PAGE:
More recently, Aid A has worked with Zimbabwean performance artist Silvanos Mudzvova after Mudzvova learned about them through ARC’s database. Mudzvova has been known to relentlessly criticize Zimbabwean authorities for their repressive policies. In 2017, he wrote a play titled King of Mutapa, a satirical one-person show comparing oppressive 18th-century rulers to modern politicians. Mudzvova was repeatedly arrested and tortured under former President Robert Mugabe’s administration for speaking out in favor of LGBT rights and democracy in Zimbabwe.
Aid A produced, organized, and financed the world premiere of King of Mutapa in Hamburg. The organization paid Mudzvova’s fees, theater and rental costs, travel expenses, and accommodation, as well as for Björn Norrgård, who performed music for the play. Aid A also organized and financed a recording of the performance. With the help of Aid A, Mudzvova has been given the opportunity to perform at more theaters and festivals worldwide.
At the start of May 2018, Aid A held a thrilling event at a commune called Amargi, a cultural space in Hamburg, Germany. The event engaged exiled artists and other creative minds in an effort to learn more about their work and struggles. Aid A board members also worked with university representatives and other organizations in the area to strengthen ties with the city and spread awareness of the conditions these exiled artists face.
Recently, Aid A collaborated with ARC to support political graffiti artist, Taeyong Jeong. When former Berlin mayor, Klaus Wowereit, donated a part of the Berlin Wall to Seoul, South Korea in 2005 as a sign of peace and in hopes of the unification of North and South Korea, Taeyong Jeong saw this as a step in the right direction. On June 6, 2018, the artist sprayed a portion of the wall in a pattern resembling the Korean flag as a celebration of the first North Korea-South Korea summit meeting. Jeong, not having permission to create the piece, was arrested and charged with destruction of public goods on August 27, 2018. He was put on trial, where the prosecution asked for a one-year prison sentence. Jeong felt misunderstood by local media and reached out to human rights organizations for help, and ARC and Aid A stepped in. ARC connected Jeong with human rights lawyer Andra Matei, who represented him in court. Though the artist was ultimately fined $5,000 and asked to remove his art from the wall in April 2019, Jeong was not imprisoned. Aid A covered the costs of Taeyong Jeong’s trial and fees and helped ensure his freedom.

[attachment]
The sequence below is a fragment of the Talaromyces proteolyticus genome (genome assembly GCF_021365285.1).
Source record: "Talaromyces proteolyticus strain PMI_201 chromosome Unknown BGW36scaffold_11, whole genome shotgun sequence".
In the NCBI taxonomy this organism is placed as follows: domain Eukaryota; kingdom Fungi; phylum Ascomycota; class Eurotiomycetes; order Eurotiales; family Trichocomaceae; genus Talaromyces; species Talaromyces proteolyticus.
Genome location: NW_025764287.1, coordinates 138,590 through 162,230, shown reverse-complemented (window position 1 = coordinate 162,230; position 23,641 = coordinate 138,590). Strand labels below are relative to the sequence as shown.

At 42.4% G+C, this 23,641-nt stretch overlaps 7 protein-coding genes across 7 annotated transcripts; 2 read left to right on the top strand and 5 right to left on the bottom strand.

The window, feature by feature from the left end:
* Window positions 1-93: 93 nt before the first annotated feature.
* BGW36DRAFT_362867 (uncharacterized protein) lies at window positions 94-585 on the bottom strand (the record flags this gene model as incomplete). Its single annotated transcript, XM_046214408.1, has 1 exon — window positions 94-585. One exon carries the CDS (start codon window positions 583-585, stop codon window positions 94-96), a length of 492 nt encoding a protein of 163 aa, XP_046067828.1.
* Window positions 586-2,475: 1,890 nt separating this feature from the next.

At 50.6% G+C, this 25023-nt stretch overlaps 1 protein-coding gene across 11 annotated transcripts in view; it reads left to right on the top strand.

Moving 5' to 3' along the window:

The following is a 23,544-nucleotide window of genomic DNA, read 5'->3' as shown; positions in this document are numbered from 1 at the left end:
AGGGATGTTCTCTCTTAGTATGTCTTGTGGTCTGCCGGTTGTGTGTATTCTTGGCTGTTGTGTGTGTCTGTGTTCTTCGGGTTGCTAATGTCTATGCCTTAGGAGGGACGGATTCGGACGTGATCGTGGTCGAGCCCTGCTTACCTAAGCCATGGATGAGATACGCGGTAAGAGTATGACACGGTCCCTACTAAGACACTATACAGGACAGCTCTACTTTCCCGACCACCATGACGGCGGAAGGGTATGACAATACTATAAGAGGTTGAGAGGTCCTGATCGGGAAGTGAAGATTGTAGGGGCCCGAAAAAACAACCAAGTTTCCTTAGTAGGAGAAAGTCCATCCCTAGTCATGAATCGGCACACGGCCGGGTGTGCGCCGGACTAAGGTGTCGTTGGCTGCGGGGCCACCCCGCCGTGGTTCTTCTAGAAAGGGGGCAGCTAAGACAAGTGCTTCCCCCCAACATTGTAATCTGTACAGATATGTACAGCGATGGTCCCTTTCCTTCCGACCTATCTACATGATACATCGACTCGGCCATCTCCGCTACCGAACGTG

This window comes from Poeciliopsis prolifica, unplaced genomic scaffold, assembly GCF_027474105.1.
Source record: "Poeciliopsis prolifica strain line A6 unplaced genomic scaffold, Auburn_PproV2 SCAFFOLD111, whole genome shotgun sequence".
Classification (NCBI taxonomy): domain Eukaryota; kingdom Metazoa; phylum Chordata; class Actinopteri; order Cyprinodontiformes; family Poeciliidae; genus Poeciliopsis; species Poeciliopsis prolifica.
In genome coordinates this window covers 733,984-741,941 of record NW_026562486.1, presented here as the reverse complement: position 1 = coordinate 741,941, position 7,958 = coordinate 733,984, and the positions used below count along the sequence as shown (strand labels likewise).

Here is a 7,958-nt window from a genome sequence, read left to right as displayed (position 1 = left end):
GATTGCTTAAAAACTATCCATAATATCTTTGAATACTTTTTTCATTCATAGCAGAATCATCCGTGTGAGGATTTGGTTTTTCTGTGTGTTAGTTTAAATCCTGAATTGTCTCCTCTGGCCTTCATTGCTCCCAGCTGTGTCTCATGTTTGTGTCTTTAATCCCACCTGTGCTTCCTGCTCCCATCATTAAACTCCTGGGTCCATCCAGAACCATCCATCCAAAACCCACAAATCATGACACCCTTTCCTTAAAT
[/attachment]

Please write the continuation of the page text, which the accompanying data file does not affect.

“Writing can not feed the writer, we always have to work, but this distracts us from writing, there is simply not enough time. With the scholarship, I can now completely immerse myself in the world of my characters and live with them. For me this means great liberty,” said writer and Aid A scholarship recipient Rosa Yassin Hassan. Aid A supports Hassan's new novel and has worked to find her a publisher and organize readings. Aid A’s resources, paired with their extensive advocacy work fighting for artistic freedom, helps allow artists like Hassan, Jeong, and Mudzvova to create.
In addition to collaborating on Taeyong Jeong’s case, ARC frequently refers artists at risk to Aid A for assistance and support. Aid A not only assists persecuted artists but also shines a light on their art, and their efforts over the past decades have made them an integral part of ARC’s core network.
By Anna Schultz, November 2019. Anna is pursuing a B.A. at Sarah Lawrence College, concentrating on politics and history. She hopes to use her academic studies and her passion for art to advance sociopolitical progress and defend human rights.